Health research mentorship in low-income and middle-income countries: a global qualitative evidence synthesis of data from a crowdsourcing open call and scoping review

Eneyi E. Kpokiri, Kamryn McDonald, Yoseph Gebreyohannes Abraha, Lyda Osorio, Tilak Chandra Nath, Victor A. Talavera-Urdanivia, Olaoluwa Pheabian Akinwale, Yukari Carol Manabe, Barbara Castelnuovo, Weiming Tang, Daniel Yilma, Michael Mihut, Oliver Ezechi, Juliet Iwelunmor, Mirgissa Kaba, Alemseged Abdissa, Joseph D. Tucker

Research output: Contribution to journalArticlepeer-review

Abstract

Introduction Research mentorship is critical for advancing science, but there are few practical strategies for cultivating mentorship in health research resource-limited settings. WHO/TDR Global commissioned a group to develop a practical guide on research mentorship. This global qualitative evidence synthesis included data from a crowdsourcing open call and scoping review to identify and propose strategies to enhance research mentorship in low/middle-income country (LMIC) institutions. Methods The crowdsourcing open call used methods recommended by WHO/TDR and solicited descriptions of strategies to enhance research mentorship in LMICs. The scoping review used the Cochrane Handbook and predefined the approach in a protocol. We extracted studies focused on enhancing health research mentorship in LMICs. Textual data describing research mentorship strategies from the open call and studies from the scoping review were coded into themes. The quality of evidence supporting themes was assessed using the Confidence in the Evidence from Reviews of Qualitative research approach. Results The open call solicited 46 practical strategies and the scoping review identified 77 studies. We identified the following strategies to enhance research mentorship: recognising mentorship as an institutional responsibility that should be provided and expected from all team members (8 strategies, 15 studies; moderate confidence); leveraging existing research and training resources to enhance research mentorship (15 strategies, 49 studies; moderate confidence); digital tools to match mentors and mentees and sustain mentorship relations over time (14 strategies, 11 studies; low confidence); nurturing a culture of generosity so that people who receive mentorship then become mentors to others (7 strategies, 7 studies; low confidence); peer mentorship defined as informal and formal support from one researcher to another who is at a similar career stage (16 strategies, 12 studies; low confidence). Interpretation Research mentorship is a collective institutional responsibility, and it can be strengthened in resource-limited institutions by leveraging already existing resources. The evidence from the crowdsourcing open call and scoping review informed a WHO/TDR practical guide. There is a need for more formal research mentorship programmes in LMIC institutions.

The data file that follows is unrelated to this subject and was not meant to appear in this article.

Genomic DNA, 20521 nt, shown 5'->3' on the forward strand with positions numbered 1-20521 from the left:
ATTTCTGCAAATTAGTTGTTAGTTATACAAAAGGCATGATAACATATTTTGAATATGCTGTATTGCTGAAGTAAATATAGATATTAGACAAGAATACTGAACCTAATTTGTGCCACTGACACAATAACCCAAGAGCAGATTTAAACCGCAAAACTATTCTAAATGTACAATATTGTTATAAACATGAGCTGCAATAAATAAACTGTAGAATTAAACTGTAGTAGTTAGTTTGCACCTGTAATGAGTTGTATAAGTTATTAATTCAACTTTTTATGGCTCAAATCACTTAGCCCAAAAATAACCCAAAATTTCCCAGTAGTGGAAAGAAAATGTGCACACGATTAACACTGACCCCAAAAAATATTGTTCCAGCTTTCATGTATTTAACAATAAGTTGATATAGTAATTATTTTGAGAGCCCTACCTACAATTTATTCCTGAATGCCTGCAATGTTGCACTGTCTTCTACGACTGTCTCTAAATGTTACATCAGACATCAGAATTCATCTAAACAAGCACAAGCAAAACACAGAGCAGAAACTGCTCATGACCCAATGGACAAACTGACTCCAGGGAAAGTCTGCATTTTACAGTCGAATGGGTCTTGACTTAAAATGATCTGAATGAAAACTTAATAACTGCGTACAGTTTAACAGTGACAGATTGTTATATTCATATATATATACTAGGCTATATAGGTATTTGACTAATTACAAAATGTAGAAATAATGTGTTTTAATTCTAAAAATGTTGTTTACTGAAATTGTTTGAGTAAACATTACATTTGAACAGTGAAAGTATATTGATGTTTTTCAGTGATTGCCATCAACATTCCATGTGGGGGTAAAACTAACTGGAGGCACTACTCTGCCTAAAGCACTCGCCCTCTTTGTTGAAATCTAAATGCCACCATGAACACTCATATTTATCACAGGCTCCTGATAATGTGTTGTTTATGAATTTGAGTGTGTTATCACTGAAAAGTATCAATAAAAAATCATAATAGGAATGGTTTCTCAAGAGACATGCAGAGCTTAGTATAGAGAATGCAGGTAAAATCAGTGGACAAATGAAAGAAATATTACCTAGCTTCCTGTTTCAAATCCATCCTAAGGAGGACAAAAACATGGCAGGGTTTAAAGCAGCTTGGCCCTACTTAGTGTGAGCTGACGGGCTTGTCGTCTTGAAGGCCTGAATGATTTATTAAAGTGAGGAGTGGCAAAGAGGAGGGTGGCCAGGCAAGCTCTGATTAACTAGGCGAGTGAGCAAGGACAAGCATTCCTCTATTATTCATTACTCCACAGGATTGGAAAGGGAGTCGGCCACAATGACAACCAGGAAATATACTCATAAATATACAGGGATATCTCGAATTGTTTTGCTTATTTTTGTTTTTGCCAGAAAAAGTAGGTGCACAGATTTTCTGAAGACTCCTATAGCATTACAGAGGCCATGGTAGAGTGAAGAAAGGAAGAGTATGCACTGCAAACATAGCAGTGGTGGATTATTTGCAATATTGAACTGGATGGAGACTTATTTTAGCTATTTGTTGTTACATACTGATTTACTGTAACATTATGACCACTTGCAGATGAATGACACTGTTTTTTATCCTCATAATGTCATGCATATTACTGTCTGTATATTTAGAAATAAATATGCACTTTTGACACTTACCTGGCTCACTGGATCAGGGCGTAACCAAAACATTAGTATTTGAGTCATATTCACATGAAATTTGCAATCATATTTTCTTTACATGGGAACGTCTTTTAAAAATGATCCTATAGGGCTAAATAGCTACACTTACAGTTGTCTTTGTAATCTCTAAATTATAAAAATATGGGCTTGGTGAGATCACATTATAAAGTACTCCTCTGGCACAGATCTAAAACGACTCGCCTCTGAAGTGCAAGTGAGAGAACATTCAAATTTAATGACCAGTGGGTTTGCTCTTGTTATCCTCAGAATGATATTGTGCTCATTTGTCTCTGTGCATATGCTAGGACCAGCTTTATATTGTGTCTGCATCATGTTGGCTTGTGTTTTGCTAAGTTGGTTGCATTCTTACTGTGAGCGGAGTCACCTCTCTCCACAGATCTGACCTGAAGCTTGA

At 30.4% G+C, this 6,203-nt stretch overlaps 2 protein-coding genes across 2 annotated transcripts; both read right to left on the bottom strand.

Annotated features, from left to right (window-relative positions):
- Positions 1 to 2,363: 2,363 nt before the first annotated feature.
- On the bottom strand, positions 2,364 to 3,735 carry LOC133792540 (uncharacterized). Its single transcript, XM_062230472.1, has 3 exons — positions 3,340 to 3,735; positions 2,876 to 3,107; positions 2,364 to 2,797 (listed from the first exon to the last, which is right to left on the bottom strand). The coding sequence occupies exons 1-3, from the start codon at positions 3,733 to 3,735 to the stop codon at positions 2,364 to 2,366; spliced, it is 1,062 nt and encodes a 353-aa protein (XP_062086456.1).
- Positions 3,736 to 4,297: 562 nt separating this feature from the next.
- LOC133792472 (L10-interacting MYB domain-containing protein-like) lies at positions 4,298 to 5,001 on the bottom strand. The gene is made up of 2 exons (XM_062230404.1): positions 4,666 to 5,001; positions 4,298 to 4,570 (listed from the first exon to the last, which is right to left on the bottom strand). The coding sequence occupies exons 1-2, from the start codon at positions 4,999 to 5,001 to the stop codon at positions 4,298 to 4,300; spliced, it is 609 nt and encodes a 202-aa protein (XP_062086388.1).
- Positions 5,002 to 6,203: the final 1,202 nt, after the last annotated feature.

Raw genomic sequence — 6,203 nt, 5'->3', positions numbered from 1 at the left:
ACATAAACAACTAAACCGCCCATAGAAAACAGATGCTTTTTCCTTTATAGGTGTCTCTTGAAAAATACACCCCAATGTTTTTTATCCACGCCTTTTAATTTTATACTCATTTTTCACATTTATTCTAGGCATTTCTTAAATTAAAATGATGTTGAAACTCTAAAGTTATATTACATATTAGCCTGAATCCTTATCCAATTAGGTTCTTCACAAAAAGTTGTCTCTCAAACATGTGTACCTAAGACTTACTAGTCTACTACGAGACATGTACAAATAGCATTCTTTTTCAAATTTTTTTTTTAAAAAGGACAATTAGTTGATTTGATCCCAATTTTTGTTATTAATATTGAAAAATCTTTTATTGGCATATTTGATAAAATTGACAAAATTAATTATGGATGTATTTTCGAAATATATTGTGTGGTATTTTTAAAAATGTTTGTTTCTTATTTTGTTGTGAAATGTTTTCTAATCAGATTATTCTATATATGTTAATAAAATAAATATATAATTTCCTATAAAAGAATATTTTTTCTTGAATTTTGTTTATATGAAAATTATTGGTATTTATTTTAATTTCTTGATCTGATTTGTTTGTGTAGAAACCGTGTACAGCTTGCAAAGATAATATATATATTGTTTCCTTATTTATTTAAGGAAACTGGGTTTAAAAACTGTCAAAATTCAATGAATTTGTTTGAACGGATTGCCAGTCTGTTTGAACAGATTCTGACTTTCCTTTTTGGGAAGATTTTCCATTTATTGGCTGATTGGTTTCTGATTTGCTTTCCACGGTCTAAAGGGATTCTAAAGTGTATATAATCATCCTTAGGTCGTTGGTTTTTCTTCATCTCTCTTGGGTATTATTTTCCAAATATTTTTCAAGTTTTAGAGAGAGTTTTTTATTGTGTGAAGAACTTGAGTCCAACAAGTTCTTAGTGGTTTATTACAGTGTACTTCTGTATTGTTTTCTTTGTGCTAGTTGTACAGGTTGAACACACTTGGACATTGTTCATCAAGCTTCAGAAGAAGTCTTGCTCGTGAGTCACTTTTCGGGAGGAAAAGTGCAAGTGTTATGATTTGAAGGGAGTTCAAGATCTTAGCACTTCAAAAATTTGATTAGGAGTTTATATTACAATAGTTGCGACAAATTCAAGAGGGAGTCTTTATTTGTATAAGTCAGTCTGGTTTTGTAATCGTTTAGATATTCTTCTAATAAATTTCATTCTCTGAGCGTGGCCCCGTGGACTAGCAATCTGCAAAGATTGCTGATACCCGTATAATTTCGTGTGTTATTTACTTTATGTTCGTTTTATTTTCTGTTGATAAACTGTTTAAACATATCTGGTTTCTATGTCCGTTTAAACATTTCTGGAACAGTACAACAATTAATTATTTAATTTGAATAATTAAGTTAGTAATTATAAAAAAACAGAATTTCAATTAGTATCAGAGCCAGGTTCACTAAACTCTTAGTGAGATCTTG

Original languageEnglish
Article numbere011166
JournalBMJ Global Health
Volume9
Issue number1
DOIs
StatePublished - Jan 6 2024

Keywords

  • Health services research
  • Public Health
  • Qualitative study
  • Review

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